Machine learning techniques combine with increasingly powerful and cheap cameras and sensors to accelerate machine perception – the ability of processors to analyse any digital data to accurately recognise and describe people, objects and actions. With internet connected sensors set to increase from 5bn today to between 20bn and 30bn by 2020, machine perception ushers in an era of autonomous machines and machine to machine communication, quietly humming away in the background keeping the lights on and the temperature steady as cities start to become machine enabled, or ‘smart’.

Machine control is the design of robots and other automated machines using better materials and better control mechanisms to enhance the speed, sensitivity and functionality of response. A popular misconception is to anthropomorphise AI along the lines of the movie ‘I Robot’ but AI will enable radically different and improved solutions for day to day tasks.

The combination of these evolutions sets the stage for AI’s rapid advance in 2016 where virtual reality headsets will be a stand-out. An example of AI closer to home for lawyers is IBM’s Watson, whose first legal application, ROSS, is due for release shortly. ROSS has four main components: first, a natural language user interface so everyone can type or speak their question in plain English (“what’s the earliest date I can terminate this contract?”); second, awareness of the context of the question to better analyse the data; third, generation of plain English evidence-based responses ranked from most to least likely; and fourth, ROSS is cognitive – meaning dynamic: it learns from user feedback so next time it is asked the same question its answer will be better.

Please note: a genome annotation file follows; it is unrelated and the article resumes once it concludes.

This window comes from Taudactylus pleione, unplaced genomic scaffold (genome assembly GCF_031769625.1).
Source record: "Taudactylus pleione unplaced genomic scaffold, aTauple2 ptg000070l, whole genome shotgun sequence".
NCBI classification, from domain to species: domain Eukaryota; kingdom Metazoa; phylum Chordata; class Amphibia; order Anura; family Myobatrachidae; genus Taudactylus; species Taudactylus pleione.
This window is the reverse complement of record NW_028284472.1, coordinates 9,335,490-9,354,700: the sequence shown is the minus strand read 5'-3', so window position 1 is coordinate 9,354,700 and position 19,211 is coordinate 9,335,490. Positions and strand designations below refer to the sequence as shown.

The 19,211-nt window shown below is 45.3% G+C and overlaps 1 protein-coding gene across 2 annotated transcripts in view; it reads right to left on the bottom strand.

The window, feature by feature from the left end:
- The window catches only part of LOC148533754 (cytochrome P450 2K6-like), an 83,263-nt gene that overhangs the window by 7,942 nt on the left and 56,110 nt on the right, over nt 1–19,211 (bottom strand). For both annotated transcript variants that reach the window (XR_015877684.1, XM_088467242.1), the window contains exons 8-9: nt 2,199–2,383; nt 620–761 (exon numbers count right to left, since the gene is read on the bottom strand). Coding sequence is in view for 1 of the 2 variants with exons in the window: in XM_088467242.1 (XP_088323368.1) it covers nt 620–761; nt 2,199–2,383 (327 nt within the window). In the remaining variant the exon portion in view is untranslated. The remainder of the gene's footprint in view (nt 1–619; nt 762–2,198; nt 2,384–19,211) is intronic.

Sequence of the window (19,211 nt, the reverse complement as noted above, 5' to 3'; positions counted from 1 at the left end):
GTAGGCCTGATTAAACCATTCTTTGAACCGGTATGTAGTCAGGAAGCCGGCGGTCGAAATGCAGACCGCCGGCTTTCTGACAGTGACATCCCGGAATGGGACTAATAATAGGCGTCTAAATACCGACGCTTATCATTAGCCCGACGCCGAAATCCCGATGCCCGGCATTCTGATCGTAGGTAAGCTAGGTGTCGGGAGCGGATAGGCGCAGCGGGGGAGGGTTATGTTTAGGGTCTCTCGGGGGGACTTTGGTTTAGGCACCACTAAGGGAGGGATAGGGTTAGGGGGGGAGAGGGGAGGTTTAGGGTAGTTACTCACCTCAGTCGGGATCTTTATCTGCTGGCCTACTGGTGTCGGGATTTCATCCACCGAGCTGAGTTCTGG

Machine to machine communication and decision making, driverless cars and other autonomous machines raise important issues for the longer term about legal responsibility for the consequences of acts, omissions and decisions made without immediate human intervention. English law has the flexibility and suppleness to respond to these changes, and the areas of agency/vicarious liability, negligence/duty of care, strict or fault-based liability and perhaps new types of legal person will all be influenced by AI’s development in years ahead.

The Cloud

The cloud – as the convergence of the mobile, social, cloud and data (see Figure 1 below) – represents a genuine paradigm shift. With the number of connected sensors set to rise hugely in the next few years, and Facebook and WeChat active account numbers already at 1.5bn and 0.55bn in 2015, mobile and social well illustrate the point that IT change is now at scale: the internet of things/me/everything will truly arrive in 2016.